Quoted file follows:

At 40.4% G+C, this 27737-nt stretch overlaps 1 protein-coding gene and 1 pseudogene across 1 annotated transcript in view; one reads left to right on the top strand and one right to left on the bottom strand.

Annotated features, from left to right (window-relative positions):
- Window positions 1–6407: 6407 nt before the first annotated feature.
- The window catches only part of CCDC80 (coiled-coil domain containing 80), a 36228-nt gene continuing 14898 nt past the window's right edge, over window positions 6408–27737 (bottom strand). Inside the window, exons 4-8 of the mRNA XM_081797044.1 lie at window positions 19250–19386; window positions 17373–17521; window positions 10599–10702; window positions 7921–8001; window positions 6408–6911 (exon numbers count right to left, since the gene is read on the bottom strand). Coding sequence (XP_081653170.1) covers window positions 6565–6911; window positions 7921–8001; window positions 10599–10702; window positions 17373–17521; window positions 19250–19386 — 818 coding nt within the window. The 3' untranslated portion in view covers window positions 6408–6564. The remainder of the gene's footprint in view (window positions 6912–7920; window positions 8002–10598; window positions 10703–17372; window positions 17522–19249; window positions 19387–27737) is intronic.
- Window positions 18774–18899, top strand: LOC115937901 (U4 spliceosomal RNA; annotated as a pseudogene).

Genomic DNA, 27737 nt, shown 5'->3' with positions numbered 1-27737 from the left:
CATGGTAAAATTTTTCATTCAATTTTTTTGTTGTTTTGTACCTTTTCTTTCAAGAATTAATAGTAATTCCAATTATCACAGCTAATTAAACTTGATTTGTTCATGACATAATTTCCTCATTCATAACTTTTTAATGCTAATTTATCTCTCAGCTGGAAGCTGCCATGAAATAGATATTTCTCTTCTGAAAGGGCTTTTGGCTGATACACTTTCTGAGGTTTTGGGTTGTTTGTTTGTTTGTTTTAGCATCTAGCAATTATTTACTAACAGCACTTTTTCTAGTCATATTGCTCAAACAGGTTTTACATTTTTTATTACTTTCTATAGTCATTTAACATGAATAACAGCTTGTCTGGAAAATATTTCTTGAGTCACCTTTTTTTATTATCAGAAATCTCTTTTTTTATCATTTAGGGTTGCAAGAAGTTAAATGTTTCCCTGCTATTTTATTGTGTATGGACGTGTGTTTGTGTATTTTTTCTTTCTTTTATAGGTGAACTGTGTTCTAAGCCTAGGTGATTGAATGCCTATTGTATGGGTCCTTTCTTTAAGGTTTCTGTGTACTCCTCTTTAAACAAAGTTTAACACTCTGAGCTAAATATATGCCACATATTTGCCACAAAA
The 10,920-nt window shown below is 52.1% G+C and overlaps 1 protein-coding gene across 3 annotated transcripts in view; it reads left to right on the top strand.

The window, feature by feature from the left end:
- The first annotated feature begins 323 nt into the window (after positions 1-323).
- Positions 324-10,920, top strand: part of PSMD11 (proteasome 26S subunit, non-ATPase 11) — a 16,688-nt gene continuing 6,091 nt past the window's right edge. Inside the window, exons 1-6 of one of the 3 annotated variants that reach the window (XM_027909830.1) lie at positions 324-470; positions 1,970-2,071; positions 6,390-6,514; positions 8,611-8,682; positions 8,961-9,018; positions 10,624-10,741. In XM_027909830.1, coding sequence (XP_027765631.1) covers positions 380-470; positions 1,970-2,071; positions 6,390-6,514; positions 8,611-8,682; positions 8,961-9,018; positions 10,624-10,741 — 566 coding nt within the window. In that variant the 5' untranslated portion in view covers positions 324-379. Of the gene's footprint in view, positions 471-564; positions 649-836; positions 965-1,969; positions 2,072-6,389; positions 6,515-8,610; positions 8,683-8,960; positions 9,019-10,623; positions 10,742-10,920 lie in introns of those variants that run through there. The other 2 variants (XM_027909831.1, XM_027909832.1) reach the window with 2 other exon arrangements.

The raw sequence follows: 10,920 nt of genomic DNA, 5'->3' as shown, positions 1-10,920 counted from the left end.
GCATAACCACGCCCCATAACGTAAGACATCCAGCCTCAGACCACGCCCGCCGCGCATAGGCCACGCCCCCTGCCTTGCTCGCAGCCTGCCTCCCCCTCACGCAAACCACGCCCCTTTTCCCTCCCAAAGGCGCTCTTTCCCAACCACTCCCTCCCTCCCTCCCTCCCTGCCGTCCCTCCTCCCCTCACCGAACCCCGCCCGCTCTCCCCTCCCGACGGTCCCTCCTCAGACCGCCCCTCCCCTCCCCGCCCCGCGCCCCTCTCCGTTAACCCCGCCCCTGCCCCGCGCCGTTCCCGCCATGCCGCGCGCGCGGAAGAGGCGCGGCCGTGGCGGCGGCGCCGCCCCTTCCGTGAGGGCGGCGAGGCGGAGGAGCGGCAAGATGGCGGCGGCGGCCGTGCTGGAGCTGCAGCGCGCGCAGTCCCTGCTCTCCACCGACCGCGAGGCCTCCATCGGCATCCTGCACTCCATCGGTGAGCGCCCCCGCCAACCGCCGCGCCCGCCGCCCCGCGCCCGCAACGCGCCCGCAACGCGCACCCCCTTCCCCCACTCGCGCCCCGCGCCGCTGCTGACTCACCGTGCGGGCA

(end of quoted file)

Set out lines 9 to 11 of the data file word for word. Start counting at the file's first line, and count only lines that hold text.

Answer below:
The window, feature by feature from the left end:
- The first annotated feature begins 323 nt into the window (after positions 1-323).
- Positions 324-10,920, top strand: part of PSMD11 (proteasome 26S subunit, non-ATPase 11) — a 16,688-nt gene continuing 6,091 nt past the window's right edge. Inside the window, exons 1-6 of one of the 3 annotated variants that reach the window (XM_027909830.1) lie at positions 324-470; positions 1,970-2,071; positions 6,390-6,514; positions 8,611-8,682; positions 8,961-9,018; positions 10,624-10,741. In XM_027909830.1, coding sequence (XP_027765631.1) covers positions 380-470; positions 1,970-2,071; positions 6,390-6,514; positions 8,611-8,682; positions 8,961-9,018; positions 10,624-10,741 — 566 coding nt within the window. In that variant the 5' untranslated portion in view covers positions 324-379. Of the gene's footprint in view, positions 471-564; positions 649-836; positions 965-1,969; positions 2,072-6,389; positions 6,515-8,610; positions 8,683-8,960; positions 9,019-10,623; positions 10,742-10,920 lie in introns of those variants that run through there. The other 2 variants (XM_027909831.1, XM_027909832.1) reach the window with 2 other exon arrangements.